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Biogeosciences An interactive open-access journal of the European Geosciences Union
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© Author(s) 2019. This work is distributed under
the Creative Commons Attribution 4.0 License.
© Author(s) 2019. This work is distributed under
the Creative Commons Attribution 4.0 License.

Research article 15 Apr 2019

Research article | 15 Apr 2019

Review status
This discussion paper is a preprint. It is a manuscript under review for the journal Biogeosciences (BG).

N2O changes from the Last Glacial Maximum to the preindustrial – Part II: Terrestrial N2O emissions constrain carbon-nitrogen interactions

Fortunat Joos1, Renato Spahni1, Benjamin D. Stocker2, Sebastian Lienert1, Jurek Müller1, Hubertus Fischer1, Jochen Schmitt1, I. Colin Prentice3, Bette Otto-Bliesner4, and Zhengyu Liu5 Fortunat Joos et al.
  • 1Climate and Environmental Physics, Physics Institute andOeschger Centre for Climate Change Research, University of Bern, Bern, CH-3012, Switzerland
  • 2CREAF, E08193 Bellaterra (Cerdanyola del Vallès), Spain
  • 3AXA Chair of Biosphere and Climate Impacts, Department of Life Sciences, Imperial College London, Silwood Park Campus, Buckhurst Road, Ascot SL5 7PY, UK
  • 4Climate and Global Dynamics Division, National Center for Atmospheric Research, Boulder, CO 80307-3000, USA
  • 5Atmospheric Science Program, Department of Geography, Ohio State University, OH 43210, USA

Abstract. Land ecosystems currently take up a quarter of the human-caused carbon dioxide emissions. Future projections of this carbon sink are strikingly divergent, leading to major uncertainties in projected global warming. This situation partly reflects our insufficient understanding of carbon-nitrogen (C-N) interactions and particularly of the controls on biological N fixation (BNF). It is difficult to infer ecosystem responses for century time scales, relevant for global warming, from the comparatively short instrumental records and laboratory or field experiments. Here we analyse terrestrial emissions of nitrous oxide (N2O) over the past 21,000 years as reconstructed from ice-core isotopic data and presented in part I of this study. Changing N2O emissions are interpreted to reflect changes in ecosystem N loss, plant available N, and BNF. The ice-core data reveal a 40 % increase in N2O emissions over the deglaciation, suggestive of a highly dynamic global N cycle whereby sources of plant-available N adjust to meet plant N demand and loss fluxes. Remarkably, the increase occurred in two steps, each realized within maximum two centuries, at the onsets of the northern hemisphere warming events around 14,600 and 11,700 years ago. We applied the LPX-Bern dynamic global vegetation model in deglacial simulations forced with Earth System Model climate data to investigate N2O emission patterns, mechanisms, and C-N coupling. The reconstructed increase in terrestrial emissions is broadly reproduced by the model, given the assumption that BNF positively responds to increasing N demand by plants. In contrast, assuming time- and demand-independent levels of BNF in the model to mimic progressive N limitation of plant growth results in N2O emissions that are incompatible with the reconstruction. Our results suggest the existence of (a) strong biological controls on ecosystem N acquisition, and (b) flexibility in the coupling of the C and N cycles during periods of rapid environmental change.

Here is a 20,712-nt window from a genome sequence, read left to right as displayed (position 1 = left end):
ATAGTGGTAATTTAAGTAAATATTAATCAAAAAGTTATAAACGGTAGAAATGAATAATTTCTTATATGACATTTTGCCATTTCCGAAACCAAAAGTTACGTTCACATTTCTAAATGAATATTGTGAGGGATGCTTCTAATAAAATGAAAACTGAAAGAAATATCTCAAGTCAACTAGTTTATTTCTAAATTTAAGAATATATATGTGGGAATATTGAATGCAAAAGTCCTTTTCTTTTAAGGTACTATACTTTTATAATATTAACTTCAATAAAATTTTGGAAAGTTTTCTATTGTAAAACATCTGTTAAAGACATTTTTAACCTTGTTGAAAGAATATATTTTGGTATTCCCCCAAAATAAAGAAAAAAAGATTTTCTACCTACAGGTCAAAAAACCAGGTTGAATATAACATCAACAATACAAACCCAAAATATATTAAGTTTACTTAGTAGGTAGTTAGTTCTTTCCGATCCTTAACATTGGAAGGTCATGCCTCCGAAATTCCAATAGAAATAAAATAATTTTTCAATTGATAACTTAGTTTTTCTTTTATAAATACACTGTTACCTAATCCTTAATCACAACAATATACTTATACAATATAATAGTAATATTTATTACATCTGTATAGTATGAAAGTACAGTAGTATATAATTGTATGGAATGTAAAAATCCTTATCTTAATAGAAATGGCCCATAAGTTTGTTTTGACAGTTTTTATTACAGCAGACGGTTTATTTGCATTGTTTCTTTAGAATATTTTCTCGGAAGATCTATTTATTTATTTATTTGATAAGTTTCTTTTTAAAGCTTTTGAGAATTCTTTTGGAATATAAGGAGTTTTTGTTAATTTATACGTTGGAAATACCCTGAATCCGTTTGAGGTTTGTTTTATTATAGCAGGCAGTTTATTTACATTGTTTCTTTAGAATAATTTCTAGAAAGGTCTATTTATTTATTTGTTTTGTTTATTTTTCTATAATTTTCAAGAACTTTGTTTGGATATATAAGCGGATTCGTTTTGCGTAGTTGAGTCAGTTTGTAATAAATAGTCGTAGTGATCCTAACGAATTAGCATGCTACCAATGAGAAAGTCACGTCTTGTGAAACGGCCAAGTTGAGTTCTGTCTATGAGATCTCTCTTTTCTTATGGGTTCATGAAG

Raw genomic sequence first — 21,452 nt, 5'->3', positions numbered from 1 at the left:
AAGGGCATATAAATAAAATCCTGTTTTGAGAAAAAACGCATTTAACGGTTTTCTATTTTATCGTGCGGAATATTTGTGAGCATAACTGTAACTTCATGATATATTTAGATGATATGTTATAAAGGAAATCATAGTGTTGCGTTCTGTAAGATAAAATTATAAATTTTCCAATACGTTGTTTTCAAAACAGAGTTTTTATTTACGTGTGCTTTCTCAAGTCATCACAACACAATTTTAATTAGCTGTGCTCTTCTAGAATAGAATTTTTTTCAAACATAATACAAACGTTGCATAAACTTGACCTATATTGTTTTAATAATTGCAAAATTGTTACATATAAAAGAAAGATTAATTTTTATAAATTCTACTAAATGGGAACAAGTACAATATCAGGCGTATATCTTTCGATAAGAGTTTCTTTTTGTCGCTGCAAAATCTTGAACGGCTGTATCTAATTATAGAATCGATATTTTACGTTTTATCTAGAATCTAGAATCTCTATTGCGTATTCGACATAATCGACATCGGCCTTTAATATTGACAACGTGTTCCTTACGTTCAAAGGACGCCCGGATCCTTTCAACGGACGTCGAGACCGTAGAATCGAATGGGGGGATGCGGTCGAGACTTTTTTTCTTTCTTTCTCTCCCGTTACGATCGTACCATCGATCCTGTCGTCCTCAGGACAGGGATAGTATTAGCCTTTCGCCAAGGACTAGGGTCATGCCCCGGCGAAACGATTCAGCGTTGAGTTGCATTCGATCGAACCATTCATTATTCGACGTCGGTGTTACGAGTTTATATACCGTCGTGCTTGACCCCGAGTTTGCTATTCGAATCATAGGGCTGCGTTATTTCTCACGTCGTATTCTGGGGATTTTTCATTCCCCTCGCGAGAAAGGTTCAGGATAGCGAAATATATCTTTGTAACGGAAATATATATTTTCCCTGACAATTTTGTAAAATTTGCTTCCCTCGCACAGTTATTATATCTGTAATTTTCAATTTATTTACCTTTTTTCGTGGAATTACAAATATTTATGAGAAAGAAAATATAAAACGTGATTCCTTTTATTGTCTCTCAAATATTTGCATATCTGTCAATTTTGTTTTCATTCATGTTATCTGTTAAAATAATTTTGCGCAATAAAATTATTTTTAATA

Fortunat Joos et al.
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Fortunat Joos et al.
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Publications Copernicus
Short summary
Will nitrogen (N) limitation reduce the future land carbon (C) sink? We analyse global land N2O emissions reconstructed from ice core isotope data. These show a large emission increase during past abrupt warming events. Our new data and transient simulations of ecosystem N cycling and global N2O emissions over the past 21,000 years support the view of a dynamic, flexible C-N cycle. Biological N sources will likely adjust to support future land carbon uptake and alleviate N limitation.
Will nitrogen (N) limitation reduce the future land carbon (C) sink? We analyse global land N2O...